"Quiet" Healthcare Reform Moves Forward

July 2, 2012
Below the level of the page-one news headlines, healthcare leaders have quietly been moving forward to create the new healthcare, with or without the help of official Washington. The Supreme Court's affirmation of the constitutionality of the ACA only adds certainty to the landscape.

Perhaps Blair Childs, the senior vice president of public affairs at Premier Health Alliance, said it best. In an interview with HCI Associate Editor Gabe Perna regarding his response to the Supreme Court ruling Thursday, June 28 on the Affordable Care Act, Childs said, “The controversy around health reform will continue, but this at least keeps in place the reforms that frankly are bipartisan, that are essential to fix our antiquated Medicare system. These are reforms that increase transparency, patient-centeredness, and better align payment with value.”

Childs, of course, pointed to elements in the ACA that most of the general public has been totally unaware of, elements that are sometimes referred to collectively as “internal healthcare reform”—aspects involving physician and hospital work to improve patient safety, care quality, efficiency, cost-effectiveness, accountability, transparency, and an improved patient experience.

These include, among other areas, value-based purchasing, healthcare-acquired conditions reduction, avoidable readmissions reduction, and the development of such arrangements as accountable care organizations, bundled payments, patient-centered medical homes, and other innovative forms of reimbursement and contracting. And that’s not to mention the creation of the new center for innovation at CMS, and other pieces of the ACA legislation that are all about that “internal healthcare reform.”

And here’s the thing: in all of the interviews our editorial team has been doing with healthcare and healthcare IT leaders regarding the Supreme Court’s ruling, the consistent response to our inquiries has been a strong awareness that the healthcare system’s leaders need to continue to work forward to reform our system from the inside, to create the “new healthcare” that is so often talked about, including in the pages of this magazine.

And the good news in all this is that there’s virtually no controversy within the healthcare industry about the broad direction in which the industry needs to move, and move rather quickly now. The only disagreements are around strategy and tactics, not around the overall picture, around which there is very broad consensus that our healthcare system is unsustainable in its current trajectory.

That consensus was clearly on view during the annual physician symposium held this week by AMDIS in Ojai, California. Listening to the CMIOs and other medical informaticists in their discussions this year, as in past years, it reinforced for me once again how passionate CMIOs are about creating change, how dedicated they are to birthing the new healthcare.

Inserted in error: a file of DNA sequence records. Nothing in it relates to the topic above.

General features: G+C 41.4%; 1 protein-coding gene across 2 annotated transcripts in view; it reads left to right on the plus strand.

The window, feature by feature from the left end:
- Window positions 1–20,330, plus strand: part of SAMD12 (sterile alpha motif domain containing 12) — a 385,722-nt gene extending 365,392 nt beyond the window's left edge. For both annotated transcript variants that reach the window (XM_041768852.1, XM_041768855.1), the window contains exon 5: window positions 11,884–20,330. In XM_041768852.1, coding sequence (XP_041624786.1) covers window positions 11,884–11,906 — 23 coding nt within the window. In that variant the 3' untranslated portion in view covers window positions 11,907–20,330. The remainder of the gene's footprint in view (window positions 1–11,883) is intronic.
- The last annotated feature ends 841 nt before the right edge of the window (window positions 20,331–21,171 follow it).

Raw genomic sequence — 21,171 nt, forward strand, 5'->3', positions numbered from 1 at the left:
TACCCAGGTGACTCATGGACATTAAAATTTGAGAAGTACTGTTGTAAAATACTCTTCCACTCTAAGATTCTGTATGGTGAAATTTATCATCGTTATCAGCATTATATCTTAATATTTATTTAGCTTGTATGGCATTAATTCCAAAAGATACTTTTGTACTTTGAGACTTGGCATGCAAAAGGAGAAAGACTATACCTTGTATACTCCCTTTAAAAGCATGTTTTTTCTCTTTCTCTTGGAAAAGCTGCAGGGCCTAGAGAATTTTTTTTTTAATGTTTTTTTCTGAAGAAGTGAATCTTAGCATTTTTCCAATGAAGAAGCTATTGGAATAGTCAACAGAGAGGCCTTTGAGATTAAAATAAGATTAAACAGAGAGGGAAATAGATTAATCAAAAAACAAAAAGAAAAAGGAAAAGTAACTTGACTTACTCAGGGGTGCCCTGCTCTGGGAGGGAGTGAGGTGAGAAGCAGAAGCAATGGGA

And that of course is true of all the healthcare executives my team and I talk to every week at Healthcare Informatics. Indeed, it is both heartening and incredibly impressive how committed healthcare leaders across the industry are to bringing about meaningful change in our national healthcare system. I honestly believe this is the hidden reality that journalists from the mainstream media keep missing, and that is that “internal” healthcare reform is moving forward regardless of what happens in Washington, DC. The Supreme Court’s ruling on the ACA has helped to clear away the remaining uncertainty around federal healthcare reform, but virtually every healthcare leader we’ve been talking to in the past few months has expressed a strong commitment to moving forward regardless of what ultimately happened with the ACA.

And when it comes down to it, strategically applied information technology will be incredibly important to creating the new healthcare our industry leaders are working toward, which is putting CIOs, CMIOs, and other healthcare IT leaders in an incredible nexus position in all this, which gives them tremendous responsibility, along with some level of influence, of course.

The bottom line? The new healthcare is emerging, bit by bit, and CIOs, CMIOs, and other healthcare IT leaders are absolutely going to be in the thick of things in architecting it. And, post-June 28, things will move forward inside healthcare as they were, only now with greater policy certainty. And in this quiet revolution, the readers of Healthcare Informatics will be key players in creating the new healthcare system.  So the quiet revolution moves forward. And we, the editors of Healthcare Informatics will continue to do everything we can to support healthcare IT leaders as they work with their colleagues to create the healthcare of the future.

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